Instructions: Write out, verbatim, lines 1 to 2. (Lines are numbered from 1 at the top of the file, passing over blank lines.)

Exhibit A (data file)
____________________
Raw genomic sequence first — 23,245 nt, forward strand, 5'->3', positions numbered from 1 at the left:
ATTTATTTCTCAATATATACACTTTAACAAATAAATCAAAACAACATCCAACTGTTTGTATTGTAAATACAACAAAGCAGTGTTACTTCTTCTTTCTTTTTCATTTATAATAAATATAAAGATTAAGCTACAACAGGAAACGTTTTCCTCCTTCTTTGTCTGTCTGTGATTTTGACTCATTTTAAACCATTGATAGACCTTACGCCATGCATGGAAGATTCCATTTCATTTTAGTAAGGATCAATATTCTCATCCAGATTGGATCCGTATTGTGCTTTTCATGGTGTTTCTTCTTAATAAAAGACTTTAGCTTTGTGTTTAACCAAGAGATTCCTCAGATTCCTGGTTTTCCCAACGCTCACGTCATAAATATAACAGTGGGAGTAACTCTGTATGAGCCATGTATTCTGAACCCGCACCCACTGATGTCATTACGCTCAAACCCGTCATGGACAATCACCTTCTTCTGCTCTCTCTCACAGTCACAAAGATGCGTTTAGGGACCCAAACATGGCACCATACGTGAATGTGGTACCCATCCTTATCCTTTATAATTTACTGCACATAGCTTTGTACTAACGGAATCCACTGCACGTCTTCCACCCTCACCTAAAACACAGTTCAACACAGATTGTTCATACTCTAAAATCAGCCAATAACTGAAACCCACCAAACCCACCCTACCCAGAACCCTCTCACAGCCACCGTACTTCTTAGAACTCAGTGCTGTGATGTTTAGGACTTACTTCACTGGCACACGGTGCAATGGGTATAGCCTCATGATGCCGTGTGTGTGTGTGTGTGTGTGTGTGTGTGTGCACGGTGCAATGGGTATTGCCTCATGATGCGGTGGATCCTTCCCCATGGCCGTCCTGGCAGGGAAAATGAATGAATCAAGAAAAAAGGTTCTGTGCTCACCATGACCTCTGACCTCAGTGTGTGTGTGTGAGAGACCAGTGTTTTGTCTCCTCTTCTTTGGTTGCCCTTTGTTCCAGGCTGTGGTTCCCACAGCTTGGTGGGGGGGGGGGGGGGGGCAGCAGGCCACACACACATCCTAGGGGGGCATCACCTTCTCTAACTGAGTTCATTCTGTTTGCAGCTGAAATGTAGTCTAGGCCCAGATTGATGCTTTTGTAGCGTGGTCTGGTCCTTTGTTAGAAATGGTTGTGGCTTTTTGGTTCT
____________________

Raw genomic sequence first — 23,245 nt, forward strand, 5'->3', positions numbered from 1 at the left:
ATTTATTTCTCAATATATACACTTTAACAAATAAATCAAAACAACATCCAACTGTTTGTATTGTAAATACAACAAAGCAGTGTTACTTCTTCTTTCTTTTTCATTTATAATAAATATAAAGATTAAGCTACAACAGGAAACGTTTTCCTCCTTCTTTGTCTGTCTGTGATTTTGACTCATTTTAAACCATTGATAGACCTTACGCCATGCATGGAAGATTCCATTTCATTTTAGTAAGGATCAATATTCTCATCCAGATTGGATCCGTATTGTGCTTTTCATGGTGTTTCTTCTTAATAAAAGACTTTAGCTTTGTGTTTAACCAAGAGATTCCTCAGATTCCTGGTTTTCCCAACGCTCACGTCATAAATATAACAGTGGGAGTAACTCTGTATGAGCCATGTATTCTGAACCCGCACCCACTGATGTCATTACGCTCAAACCCGTCATGGACAATCACCTTCTTCTGCTCTCTCTCACAGTCACAAAGATGCGTTTAGGGACCCAAACATGGCACCATACGTGAATGTGGTACCCATCCTTATCCTTTATAATTTACTGCACATAGCTTTGTACTAACGGAATCCACTGCACGTCTTCCACCCTCACCTAAAACACAGTTCAACACAGATTGTTCATACTCTAAAATCAGCCAATAACTGAAACCCACCAAACCCACCCTACCCAGAACCCTCTCACAGCCACCGTACTTCTTAGAACTCAGTGCTGTGATGTTTAGGACTTACTTCACTGGCACACGGTGCAATGGGTATAGCCTCATGATGCCGTGTGTGTGTGTGTGTGTGTGTGTGTGTGTGCACGGTGCAATGGGTATTGCCTCATGATGCGGTGGATCCTTCCCCATGGCCGTCCTGGCAGGGAAAATGAATGAATCAAGAAAAAAGGTTCTGTGCTCACCATGACCTCTGACCTCAGTGTGTGTGTGTGAGAGACCAGTGTTTTGTCTCCTCTTCTTTGGTTGCCCTTTGTTCCAGGCTGTGGTTCCCACAGCTTGGTGGGGGGGGGGGGGGGGGCAGCAGGCCACACACACATCCTAGGGGGGCATCACCTTCTCTAACTGAGTTCATTCTGTTTGCAGCTGAAATGTAGTCTAGGCCCAGATTGATGCTTTTGTAGCGTGGTCTGGTCCTTTGTTAGAAATGGTTGTGGCTTTTTGGTTCT